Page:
Home Kitchen & Laundry Beyond Plastics Releases Guide to Reducing Plastic in F&B Operations

Beyond Plastics Releases Guide to Reducing Plastic in F&B Operations

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If you have an f&b operation in your hotel, even if it is just serving breakfast, you will benefit from a new guide from an organization called Beyond Plastics. The guide is titled, “Hold the Plastic, Please: A Restaurant’s Guide to Reducing Plastic.”

The 47-page guide, which is free and available online for anyone to access, states that a shocking 44 percent of plastic litter in the ocean consists of takeout food and drink containers. (The second biggest source is fishing gear.) The Guide not only states the problem with plastics; it offers plastics reduction suggestions as well.

The Guide begins with Quick Start Suggestions. For example, it recommends beginning your plastic-reduction initiative by conducting an audit of plastic consumption throughout the restaurant—both back and front-of-house. How much plastic does the restaurant typically use? Which items are critical, and which can be easily substituted?

The importance of buy-in from staff (and customers) is emphasized. Are you still using disposable dishware? “Reusables are the gold standard for reducing litter, fighting plastic pollution, and combating climate change, and we recommend them above all other options. They pay for themselves over time and turn out to be less work than meets the eye, even accounting for the extra step of dishwashing,” the Guide says.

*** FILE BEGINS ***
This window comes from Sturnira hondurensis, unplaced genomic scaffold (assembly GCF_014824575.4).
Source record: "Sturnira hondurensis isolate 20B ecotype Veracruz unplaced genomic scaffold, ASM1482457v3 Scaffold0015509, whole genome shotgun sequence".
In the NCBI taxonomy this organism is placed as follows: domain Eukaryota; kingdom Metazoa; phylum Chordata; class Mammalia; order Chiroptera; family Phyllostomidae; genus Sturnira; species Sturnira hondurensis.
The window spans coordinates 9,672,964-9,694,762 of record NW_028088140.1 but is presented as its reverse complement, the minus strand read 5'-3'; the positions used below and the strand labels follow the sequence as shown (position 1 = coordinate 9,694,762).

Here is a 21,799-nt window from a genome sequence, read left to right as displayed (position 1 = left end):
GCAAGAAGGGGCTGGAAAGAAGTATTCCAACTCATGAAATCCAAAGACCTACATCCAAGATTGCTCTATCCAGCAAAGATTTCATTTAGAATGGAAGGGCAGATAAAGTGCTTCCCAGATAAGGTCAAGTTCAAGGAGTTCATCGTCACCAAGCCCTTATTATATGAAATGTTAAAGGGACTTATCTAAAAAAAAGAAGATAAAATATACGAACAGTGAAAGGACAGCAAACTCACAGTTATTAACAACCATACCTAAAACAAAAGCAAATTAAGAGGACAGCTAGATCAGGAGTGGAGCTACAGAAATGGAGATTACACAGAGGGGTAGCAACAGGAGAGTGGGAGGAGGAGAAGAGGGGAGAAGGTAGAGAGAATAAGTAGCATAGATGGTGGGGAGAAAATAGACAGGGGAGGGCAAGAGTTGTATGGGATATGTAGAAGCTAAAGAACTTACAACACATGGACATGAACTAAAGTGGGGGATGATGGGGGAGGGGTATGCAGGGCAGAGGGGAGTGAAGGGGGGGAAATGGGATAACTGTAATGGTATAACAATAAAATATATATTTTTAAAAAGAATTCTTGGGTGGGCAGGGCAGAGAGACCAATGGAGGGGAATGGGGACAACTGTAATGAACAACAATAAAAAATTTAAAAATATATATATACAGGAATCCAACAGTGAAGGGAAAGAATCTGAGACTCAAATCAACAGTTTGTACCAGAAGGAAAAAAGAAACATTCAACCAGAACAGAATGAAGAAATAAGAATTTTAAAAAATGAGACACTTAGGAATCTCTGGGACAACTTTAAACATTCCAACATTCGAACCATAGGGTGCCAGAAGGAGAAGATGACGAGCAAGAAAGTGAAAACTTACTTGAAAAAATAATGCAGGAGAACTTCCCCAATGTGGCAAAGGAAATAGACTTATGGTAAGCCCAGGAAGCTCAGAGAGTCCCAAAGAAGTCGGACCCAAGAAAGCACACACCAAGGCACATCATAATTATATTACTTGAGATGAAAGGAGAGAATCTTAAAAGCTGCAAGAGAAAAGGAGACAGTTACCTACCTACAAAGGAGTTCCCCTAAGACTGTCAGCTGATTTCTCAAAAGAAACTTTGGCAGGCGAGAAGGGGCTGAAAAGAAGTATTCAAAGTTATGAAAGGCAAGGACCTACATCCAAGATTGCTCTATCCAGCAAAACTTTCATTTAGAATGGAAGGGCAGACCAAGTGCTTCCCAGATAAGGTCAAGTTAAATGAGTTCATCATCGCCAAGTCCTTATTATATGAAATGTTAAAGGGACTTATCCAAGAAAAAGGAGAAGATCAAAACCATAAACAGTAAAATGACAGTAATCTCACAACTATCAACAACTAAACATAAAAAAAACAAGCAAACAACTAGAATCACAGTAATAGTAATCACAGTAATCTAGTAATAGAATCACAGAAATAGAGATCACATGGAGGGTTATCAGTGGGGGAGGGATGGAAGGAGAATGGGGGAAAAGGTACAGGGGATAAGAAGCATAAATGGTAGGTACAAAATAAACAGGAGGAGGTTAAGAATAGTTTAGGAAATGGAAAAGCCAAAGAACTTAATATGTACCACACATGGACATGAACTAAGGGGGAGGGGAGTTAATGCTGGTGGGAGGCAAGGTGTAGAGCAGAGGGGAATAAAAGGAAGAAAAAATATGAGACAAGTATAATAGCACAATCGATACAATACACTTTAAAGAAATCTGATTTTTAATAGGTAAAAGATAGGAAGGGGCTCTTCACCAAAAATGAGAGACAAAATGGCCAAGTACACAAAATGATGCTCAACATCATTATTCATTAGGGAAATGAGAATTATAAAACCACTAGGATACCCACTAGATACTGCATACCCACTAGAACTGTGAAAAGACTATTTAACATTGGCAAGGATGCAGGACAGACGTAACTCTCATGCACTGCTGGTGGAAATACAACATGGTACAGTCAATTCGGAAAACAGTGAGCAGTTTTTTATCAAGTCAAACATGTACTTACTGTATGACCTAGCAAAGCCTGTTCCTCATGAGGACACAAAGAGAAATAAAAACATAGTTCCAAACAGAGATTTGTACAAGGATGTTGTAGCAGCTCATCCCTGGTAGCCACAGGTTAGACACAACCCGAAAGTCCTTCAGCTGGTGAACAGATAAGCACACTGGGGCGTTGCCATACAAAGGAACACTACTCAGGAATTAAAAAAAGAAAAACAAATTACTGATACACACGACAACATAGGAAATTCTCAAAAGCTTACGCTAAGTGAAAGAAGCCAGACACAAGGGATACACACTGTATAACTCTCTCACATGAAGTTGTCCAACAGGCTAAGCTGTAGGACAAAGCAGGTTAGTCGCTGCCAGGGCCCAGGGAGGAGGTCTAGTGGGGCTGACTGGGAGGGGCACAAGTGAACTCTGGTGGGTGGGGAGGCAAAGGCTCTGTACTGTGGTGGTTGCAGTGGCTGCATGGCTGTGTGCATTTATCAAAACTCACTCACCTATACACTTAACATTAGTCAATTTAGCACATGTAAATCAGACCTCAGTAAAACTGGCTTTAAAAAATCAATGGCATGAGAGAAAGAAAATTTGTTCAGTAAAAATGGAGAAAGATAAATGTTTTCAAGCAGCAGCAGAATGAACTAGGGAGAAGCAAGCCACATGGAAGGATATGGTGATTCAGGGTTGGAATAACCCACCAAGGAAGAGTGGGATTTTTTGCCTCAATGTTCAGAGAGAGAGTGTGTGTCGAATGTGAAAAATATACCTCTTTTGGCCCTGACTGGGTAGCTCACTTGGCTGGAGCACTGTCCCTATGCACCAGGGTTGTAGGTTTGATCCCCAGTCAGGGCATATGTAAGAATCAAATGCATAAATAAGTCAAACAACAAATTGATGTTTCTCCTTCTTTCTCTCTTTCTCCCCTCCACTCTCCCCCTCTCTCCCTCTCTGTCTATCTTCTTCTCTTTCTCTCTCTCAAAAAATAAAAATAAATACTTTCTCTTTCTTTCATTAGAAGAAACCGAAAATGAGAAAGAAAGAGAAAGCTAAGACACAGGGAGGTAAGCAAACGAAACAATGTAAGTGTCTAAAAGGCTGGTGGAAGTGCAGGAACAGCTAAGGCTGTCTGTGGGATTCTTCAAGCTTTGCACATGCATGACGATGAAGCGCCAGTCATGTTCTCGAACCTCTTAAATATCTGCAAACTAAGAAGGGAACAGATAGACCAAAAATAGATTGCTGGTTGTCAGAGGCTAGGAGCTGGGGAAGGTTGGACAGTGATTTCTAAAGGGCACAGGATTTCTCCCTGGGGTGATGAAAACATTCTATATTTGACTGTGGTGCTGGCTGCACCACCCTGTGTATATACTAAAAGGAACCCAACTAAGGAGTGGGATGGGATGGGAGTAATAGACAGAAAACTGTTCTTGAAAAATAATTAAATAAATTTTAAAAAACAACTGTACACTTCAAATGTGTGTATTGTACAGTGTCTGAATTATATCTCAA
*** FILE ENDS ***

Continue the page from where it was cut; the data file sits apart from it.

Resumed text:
Still using disposable take-out containers? The Guide states, “If there is any single restaurant item that needs to be made reusable, it is takeout containers. Due to consumer demand, third-party vendors that supply, collect, clean, and redistribute takeout containers are becoming available all over the country. The cost of these services is competitive with using disposables, and patron satisfaction is high.” The Guide even includes a list of these services by city.

The Guide explains how reducing plastic can save you money and addresses bio-based compostable products and what you should know about using them. (Only 29 percent of full-scale food waste composting facilities in the United States are willing to accept them.) The Guide wraps up with a couple of case studies that highlight f&b operations that have avoided plastic in their operations.

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